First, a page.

When we first moved to the D.C. area, almost three years ago, we spent eight months looking for a home church. We tried every single one that people recommended to us (which were mostly way too big), plus ones we found online (which were mostly too small). In June 2012, we chose a church that was thirty minutes away from us (by car), and called it home for a year. It was a sweet place for us in many regards. After a few months, however, we realized there were some pressing issues that weren't being resolved no matter how hard we tried, and though we hated the idea of 'church-hopping', when we moved house, it made sense to find a new church closer to home.
In July of last year, we began looking for a church within a 15-minute drive from our house, trying all kinds and denominations. We visited Methodist, Lutheran, Pentecostal, and Bible churches. We tried Wesleyan and Vineyard, Presbyterian and Anglican churches. We even tried an 'artsy' church that only had about 20 people at their Taizé service. Despite the uncertainty we faced each Saturday night -- "Where are we going tomorrow?" -- I actually enjoyed and appreciated the diversity of the Church. God's world is so big, and He's made us to be creative and unique people. I'm glad that churches aren't all the same! I found beauty in liturgy, and refreshment in spontaneity; richness in old hymns, and excitement in contemporary music; peace in sharing Communion with a Body I didn't know, and joy in celebrating the world's diversity with a parade of nations.
Ultimately, though, we're called to be part of a particular community, where we can grow our roots and become family with other members. And now a year later, that's what we're still lacking. Six months ago, we had narrowed our choices down to three churches, but in February, decided to try our local church for the first time. Amazingly, it fit many of our criteria and the fact that it was in our own neighborhood was a huge bonus. We attended almost weekly for the past four months, and even got involved in ESL ministry. We really thought and hoped it would be the right fit for us.
Unfortunately we're encountering a few roadblocks and wondering if we've been in the wrong place. 1) They are looking for a new pastor, and in the meantime, other staff members are preaching. We're struggling with the quality of teaching. 2) Even though we've done more than just 'show up' each Sunday morning, people have not been terribly friendly to us. Especially given Steve's time and energy that he's put into ESL classes, we're surprised that no one has wanted to get to know us. It's just expected that he'll keep teaching! 3) We really don't agree with Reformed theology and especially the conservative brand of it (PCA). Personally (more for me than Steve) the traditional format of worship and never getting to hear from women up front will (I think) really wear on me. Since both of us are more Arminian than Calvinist in our theology, Presbyterian churches aren't the greatest fit for us.
So.... last night we decided to try one of our previous "top three" again. This morning we attended United Wesleyan Church, and felt refreshed by the great sermon, enthusiastic worship singing, and amazing conversations afterward. The teaching was vulnerable, relevant and even grabbed our children's attention. How sad we were to hear that their pastor is resigning, though -- yet another church which will be in transition right when we're trying to get *more* settled, not less! It is a small church, (and we were hoping to avoid one quite that small, mostly because our home-schooled kids could really use a good source of friendship) but we'd already decided that small is better for us than big.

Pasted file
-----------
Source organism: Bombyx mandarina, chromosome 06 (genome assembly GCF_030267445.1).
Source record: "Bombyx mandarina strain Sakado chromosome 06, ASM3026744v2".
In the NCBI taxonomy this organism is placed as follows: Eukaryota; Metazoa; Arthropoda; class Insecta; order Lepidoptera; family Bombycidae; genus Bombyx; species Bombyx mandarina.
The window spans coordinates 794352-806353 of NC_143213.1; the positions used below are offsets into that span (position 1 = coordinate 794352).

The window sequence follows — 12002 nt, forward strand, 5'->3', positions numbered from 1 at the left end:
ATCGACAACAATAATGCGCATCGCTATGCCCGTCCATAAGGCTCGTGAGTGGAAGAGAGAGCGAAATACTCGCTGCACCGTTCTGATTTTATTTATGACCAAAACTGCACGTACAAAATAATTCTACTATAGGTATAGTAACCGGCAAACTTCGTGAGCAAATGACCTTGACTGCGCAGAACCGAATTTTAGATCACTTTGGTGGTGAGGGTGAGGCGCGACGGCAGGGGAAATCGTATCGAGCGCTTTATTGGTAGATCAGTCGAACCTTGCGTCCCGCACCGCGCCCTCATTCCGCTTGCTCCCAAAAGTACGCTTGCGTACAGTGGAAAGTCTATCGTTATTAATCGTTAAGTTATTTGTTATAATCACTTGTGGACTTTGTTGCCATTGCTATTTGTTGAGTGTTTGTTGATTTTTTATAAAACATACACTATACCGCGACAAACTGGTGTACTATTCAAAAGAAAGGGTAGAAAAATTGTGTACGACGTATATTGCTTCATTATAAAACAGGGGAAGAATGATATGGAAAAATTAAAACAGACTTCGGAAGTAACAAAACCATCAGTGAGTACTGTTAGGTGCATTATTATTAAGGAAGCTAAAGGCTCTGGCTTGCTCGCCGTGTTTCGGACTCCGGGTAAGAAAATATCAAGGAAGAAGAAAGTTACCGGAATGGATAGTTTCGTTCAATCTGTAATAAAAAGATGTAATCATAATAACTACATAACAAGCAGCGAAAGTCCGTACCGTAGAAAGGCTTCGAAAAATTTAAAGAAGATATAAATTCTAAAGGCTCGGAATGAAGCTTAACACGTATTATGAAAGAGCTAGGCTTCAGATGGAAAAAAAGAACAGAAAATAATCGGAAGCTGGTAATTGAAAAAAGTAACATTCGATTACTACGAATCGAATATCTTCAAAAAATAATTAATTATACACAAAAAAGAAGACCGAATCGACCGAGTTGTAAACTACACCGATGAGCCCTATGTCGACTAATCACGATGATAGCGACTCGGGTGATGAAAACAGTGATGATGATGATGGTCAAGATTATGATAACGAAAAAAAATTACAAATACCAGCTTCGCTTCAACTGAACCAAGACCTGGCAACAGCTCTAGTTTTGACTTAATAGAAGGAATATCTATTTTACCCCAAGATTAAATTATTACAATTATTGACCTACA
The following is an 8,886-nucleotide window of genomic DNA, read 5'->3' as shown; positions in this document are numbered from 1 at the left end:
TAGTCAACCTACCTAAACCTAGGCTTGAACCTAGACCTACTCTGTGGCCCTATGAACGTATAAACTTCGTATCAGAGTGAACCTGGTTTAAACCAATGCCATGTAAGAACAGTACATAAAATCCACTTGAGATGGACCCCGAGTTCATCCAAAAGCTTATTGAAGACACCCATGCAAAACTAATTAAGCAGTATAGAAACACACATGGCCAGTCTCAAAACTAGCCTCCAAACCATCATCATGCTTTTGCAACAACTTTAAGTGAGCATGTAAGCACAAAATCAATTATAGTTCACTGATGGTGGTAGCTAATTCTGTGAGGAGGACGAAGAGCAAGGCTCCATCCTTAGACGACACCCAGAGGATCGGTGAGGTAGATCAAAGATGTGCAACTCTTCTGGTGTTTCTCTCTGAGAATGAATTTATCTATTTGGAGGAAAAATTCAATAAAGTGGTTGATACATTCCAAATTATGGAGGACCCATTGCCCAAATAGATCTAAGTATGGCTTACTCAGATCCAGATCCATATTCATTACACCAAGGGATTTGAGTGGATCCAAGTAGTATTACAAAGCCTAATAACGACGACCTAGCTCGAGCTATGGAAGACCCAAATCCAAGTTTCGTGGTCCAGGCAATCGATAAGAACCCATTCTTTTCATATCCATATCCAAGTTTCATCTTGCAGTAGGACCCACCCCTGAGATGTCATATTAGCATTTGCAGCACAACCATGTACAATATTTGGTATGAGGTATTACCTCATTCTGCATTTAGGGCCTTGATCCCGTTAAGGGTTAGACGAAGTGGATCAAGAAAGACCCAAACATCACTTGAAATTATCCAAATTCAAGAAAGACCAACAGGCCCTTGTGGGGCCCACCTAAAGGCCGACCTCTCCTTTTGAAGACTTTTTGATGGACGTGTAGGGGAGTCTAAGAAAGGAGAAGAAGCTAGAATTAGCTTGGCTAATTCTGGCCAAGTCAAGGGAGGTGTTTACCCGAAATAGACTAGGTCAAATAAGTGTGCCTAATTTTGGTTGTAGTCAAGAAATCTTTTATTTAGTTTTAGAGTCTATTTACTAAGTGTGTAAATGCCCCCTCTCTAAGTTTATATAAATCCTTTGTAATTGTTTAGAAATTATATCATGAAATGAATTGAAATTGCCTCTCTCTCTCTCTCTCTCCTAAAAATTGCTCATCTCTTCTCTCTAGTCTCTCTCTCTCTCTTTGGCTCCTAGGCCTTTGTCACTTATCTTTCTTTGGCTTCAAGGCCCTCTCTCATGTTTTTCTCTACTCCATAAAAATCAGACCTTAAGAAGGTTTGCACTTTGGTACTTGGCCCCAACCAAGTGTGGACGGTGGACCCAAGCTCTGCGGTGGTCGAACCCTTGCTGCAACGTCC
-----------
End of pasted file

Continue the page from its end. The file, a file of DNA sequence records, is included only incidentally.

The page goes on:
Despite its problems, we are wondering if this might have been the right fit for us after all. I remember the very first time we'd tried United, and the tears that had trickled down my cheeks as I'd watched half the pews fill with Africans. I've often longed for a touch of Nigeria here in America; the ladies' vibrantly colored dresses, and all of their dark skin made me think, "I've come home." Just as importantly, the church staff have international experience and hearts that beat for the world. These are folks with whom we feel a real connection (even though we barely know them) and with whom we've had remarkable conversations. This has been hard to find, given Steve's Islamic studies and our interest in true dialogue and friendship with Muslims. Most Christians we've encountered, especially pastoral staff, just don't understand where we're coming from and have a completely different view of how to act towards people of other faiths.
We continue to ponder all these things ... trying to balance theology and teaching and children's ministry and relationships and worship style. Many have said to me, "No church is perfect -- just pick one! You're taking too long!" And yet, we feel like we are choosing a spouse, patiently and prayerfully waiting on God's guidance for the right one. We want to be committed. We want this decision to be "for keeps" if at all possible. We will be here for five more years, Lord willing, and while we know that no church is perfect, we also believe God has a good fit for us. Hoping to settle on it soon....